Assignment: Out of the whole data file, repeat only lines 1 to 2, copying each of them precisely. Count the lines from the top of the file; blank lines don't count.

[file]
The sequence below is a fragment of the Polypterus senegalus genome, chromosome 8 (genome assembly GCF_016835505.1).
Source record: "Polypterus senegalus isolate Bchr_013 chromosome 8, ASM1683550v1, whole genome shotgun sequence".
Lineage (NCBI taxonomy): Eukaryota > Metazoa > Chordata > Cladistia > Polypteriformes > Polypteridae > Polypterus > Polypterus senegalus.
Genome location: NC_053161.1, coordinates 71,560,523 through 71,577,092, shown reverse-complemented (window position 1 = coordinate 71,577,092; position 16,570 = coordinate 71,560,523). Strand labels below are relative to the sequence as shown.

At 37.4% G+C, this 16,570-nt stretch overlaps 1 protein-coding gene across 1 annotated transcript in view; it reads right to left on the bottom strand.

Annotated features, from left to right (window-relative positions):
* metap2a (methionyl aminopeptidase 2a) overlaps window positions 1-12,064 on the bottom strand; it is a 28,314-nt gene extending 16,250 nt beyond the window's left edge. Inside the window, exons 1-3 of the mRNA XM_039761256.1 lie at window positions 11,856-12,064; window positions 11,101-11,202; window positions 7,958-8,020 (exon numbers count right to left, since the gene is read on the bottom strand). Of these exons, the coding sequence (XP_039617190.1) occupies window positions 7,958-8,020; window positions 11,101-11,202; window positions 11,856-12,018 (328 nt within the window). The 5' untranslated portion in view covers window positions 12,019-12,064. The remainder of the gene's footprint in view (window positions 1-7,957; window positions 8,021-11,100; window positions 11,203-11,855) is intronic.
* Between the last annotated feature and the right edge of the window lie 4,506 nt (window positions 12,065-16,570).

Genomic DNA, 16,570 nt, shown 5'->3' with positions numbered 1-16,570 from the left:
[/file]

The sequence below is a fragment of the Polypterus senegalus genome, chromosome 8 (genome assembly GCF_016835505.1).
Source record: "Polypterus senegalus isolate Bchr_013 chromosome 8, ASM1683550v1, whole genome shotgun sequence".